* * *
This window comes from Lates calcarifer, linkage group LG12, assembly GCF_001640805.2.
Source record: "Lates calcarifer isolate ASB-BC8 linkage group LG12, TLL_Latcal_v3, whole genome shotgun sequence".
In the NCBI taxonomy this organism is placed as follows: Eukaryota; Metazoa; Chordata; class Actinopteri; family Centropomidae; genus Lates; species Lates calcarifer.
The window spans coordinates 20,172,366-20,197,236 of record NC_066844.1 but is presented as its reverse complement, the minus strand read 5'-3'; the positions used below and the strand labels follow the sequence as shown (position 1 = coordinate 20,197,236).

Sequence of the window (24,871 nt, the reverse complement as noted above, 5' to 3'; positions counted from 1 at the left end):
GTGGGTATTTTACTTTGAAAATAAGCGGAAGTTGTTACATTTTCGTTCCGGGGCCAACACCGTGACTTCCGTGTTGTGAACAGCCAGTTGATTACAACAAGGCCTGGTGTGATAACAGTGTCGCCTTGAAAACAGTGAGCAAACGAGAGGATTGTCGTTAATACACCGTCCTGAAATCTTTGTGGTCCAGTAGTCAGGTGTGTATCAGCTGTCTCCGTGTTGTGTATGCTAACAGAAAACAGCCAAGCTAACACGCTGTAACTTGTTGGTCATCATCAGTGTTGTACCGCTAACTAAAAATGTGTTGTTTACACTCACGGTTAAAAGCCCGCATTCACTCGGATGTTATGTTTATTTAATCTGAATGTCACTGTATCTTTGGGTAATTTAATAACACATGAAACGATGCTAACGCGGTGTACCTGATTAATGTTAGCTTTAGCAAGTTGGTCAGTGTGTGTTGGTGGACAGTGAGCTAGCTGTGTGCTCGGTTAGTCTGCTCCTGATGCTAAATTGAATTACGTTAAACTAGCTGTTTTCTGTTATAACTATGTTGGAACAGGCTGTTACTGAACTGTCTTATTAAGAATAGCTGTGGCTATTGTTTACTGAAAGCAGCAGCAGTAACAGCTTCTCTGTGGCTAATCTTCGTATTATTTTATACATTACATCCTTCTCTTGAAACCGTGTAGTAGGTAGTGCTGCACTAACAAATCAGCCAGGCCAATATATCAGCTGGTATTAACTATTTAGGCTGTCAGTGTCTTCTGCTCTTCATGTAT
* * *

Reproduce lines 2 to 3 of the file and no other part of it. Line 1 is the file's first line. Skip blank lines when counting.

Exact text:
Source record: "Lates calcarifer isolate ASB-BC8 linkage group LG12, TLL_Latcal_v3, whole genome shotgun sequence".
In the NCBI taxonomy this organism is placed as follows: Eukaryota; Metazoa; Chordata; class Actinopteri; family Centropomidae; genus Lates; species Lates calcarifer.